[Episcopal News Service] Six of the 20 Province IV diocesan bishops said Dec. 15 that their meeting the previous day with their colleague, Episcopal Diocese of South Carolina Bishop Mark Lawrence, was characterized by “gracious hospitality and collegiality” but not complete agreement.
The bishops of the Episcopal Church’s Province IV had asked Lawrence Dec. 5 to meet with them “to have a clarifying conversation” about his decision to issue property deeds to each diocesan congregation.
At Lawrence’s direction, Diocesan Chancellor Wade Logan Nov. 16 sent a quitclaim deed to every parish in the diocese. A quitclaim deed generally transfers ownership of the property from the party issuing the deed to the recipient.
In a statement e-mailed by Diocese of Upper South Carolina Bishop W. Andrew Waldo and later posted on the South Carolina diocesan website, the bishops said that they were a “representative group who were available at the appointed time and date.”
In addition to Waldo and Lawrence, the bishops present at the meeting were Diocese of Georgia Bishop Scott Benhase, Diocese of North Carolina Bishop Michael Curry, Diocese of East Carolina Bishop Clifton Daniel III, Diocese of West Tennessee Bishop Don Johnson and Diocese of Western North Carolina Bishop G. Porter Taylor.
Daniel, the provincial vice president, had requested the meeting with Lawrence, saying that the other provincial bishops want to know under what canonical authority he proceeded, whether he involved the diocesan Standing Committee, and whether the members of the Standing Committee were in accord with his action. Daniel also asked who signed the quitclaim deeds.
The Episcopal Church’s so-called “Dennis Canon” (Canon 1.7.4) states that a parish holds its property in trust for the diocese and the Episcopal Church.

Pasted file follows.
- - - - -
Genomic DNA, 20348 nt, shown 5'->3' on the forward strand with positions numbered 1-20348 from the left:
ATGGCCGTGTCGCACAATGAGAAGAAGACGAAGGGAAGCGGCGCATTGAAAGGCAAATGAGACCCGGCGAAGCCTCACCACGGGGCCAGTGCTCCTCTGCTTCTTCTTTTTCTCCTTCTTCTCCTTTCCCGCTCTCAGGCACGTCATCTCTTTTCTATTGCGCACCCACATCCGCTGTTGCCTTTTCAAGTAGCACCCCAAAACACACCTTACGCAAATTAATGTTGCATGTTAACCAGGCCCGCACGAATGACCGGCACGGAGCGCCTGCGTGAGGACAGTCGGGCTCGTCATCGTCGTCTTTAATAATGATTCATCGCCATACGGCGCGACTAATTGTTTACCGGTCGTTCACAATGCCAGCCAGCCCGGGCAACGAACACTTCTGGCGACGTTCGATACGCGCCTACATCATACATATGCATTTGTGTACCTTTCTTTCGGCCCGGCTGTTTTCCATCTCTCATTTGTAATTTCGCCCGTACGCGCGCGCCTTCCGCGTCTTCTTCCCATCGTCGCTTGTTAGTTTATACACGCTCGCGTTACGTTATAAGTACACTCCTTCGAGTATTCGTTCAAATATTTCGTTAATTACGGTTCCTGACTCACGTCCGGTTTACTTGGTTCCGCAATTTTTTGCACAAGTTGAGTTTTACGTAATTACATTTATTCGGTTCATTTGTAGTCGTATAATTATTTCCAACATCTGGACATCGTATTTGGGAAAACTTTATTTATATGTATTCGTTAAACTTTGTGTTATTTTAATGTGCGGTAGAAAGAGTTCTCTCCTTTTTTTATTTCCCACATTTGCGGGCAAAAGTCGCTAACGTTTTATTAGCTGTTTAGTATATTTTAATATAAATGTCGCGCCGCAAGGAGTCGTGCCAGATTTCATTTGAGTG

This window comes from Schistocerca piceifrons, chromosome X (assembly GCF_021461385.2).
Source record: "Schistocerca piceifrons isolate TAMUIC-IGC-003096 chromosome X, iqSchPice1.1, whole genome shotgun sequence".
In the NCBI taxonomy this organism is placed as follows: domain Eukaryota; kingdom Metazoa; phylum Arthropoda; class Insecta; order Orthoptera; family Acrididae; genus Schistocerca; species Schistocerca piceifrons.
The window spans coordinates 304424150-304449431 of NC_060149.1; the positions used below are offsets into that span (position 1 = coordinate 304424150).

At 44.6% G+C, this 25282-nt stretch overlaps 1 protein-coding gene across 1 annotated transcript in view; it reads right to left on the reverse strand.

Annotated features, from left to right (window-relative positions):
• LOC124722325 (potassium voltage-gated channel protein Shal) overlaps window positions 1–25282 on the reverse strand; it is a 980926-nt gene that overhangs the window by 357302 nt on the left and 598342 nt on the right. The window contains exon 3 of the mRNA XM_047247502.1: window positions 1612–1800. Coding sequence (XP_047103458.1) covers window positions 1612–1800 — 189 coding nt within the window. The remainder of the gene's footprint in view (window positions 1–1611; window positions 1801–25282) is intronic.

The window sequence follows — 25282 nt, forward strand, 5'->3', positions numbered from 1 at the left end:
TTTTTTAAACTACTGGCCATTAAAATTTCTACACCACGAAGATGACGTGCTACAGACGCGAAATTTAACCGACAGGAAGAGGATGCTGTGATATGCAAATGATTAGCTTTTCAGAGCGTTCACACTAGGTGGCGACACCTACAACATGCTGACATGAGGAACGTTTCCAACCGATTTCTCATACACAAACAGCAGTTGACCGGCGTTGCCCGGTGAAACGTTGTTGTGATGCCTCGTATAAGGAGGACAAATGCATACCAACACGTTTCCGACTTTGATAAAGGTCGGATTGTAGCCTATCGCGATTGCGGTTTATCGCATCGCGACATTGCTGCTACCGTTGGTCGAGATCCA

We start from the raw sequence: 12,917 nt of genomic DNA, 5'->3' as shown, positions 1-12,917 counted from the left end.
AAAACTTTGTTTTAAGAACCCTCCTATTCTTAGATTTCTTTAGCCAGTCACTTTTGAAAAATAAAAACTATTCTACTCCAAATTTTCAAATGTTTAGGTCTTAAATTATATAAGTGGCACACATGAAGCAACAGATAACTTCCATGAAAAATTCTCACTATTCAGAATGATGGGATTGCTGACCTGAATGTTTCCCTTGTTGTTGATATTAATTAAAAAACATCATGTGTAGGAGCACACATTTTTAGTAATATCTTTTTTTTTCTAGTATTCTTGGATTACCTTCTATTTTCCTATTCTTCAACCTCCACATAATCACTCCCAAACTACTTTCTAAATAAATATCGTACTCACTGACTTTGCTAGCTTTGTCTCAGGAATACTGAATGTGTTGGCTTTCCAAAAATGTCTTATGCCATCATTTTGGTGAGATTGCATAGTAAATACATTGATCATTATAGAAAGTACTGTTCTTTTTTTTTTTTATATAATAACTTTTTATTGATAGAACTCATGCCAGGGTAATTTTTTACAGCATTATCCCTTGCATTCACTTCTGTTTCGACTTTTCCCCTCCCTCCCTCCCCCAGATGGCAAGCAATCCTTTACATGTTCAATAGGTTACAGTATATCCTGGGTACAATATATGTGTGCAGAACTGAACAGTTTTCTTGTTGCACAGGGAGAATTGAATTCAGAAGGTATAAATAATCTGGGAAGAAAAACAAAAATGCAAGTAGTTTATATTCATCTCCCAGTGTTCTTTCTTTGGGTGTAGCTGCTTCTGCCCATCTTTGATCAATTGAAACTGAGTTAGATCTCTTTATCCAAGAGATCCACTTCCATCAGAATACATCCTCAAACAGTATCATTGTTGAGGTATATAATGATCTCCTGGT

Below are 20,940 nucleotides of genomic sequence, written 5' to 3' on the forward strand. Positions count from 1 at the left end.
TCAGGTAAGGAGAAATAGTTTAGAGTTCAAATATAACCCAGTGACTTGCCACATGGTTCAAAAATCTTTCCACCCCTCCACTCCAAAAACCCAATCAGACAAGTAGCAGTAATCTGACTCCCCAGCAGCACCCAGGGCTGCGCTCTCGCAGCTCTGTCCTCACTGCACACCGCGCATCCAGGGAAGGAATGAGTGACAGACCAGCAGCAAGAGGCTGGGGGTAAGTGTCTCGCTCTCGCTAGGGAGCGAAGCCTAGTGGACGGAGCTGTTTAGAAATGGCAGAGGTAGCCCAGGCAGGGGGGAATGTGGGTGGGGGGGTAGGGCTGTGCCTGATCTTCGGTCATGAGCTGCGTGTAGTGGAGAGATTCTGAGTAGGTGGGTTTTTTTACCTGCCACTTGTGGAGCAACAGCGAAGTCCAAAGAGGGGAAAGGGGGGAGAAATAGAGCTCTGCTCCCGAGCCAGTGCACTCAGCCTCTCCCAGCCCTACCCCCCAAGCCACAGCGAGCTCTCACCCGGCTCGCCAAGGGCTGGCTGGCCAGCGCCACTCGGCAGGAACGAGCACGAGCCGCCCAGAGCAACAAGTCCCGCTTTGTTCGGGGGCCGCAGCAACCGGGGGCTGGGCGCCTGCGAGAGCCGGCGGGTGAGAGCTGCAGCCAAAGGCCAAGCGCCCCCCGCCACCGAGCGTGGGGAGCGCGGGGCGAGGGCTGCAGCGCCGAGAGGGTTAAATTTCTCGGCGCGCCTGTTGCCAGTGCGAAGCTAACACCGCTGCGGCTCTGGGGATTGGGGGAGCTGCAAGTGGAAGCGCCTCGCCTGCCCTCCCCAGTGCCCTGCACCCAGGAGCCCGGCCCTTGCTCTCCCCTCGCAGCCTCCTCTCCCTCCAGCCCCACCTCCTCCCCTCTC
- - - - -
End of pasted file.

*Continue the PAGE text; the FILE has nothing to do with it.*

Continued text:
Lawrence told the Living Church a week after the deeds were issued that he did so in part because “the threat of property disputes” should not be “the only thing that holds us together.”
The statement from Waldo said the seven bishops at the Dec. 14 meeting prayed together “and participated in open, honest, and forthright conversation.”
“Probing questions were asked by all, and it is fair to say that we did not agree on all matters discussed,” the statement said. “For the visiting bishops, the gathering particularly helped to clarify the context of the Diocese of South Carolina’s quitclaims decision. Where we go in the future is a matter of prayer and ongoing engagement of concerns before us, an engagement we embrace out of our love for Christ and his church.”
On Dec. 9, the South Carolina Standing Committee issued a statement questioning the provincial bishops’ motives and saying they “have no constitutional or canonical grounds for these requests, which relate exclusively and entirely to matters involving the internal policies and affairs of this diocese.”
“This diocese grows weary of the constant interference in its internal affairs that continues to disrupt our mission,” the Standing Committee wrote, charging that Presiding Bishop Katharine Jefferts Schori engaged in a ” non-canonical intrusion” in February 2010 when her representatives attempted to determine what action Lawrence had or would take about South Carolina congregations that appeared to be threatening to leave the Episcopal Church. The Standing Committee also noted that the church’s Disciplinary Board for Bishops dismissed allegations by a group of South Carolina Episcopalians that Lawrence had abandoned the communion of the church.
“Yet, within less than two weeks of that decision, we have yet another attempt without canonical or constitutional support to inject others into the internal affairs of this autonomous diocese,” the committee wrote.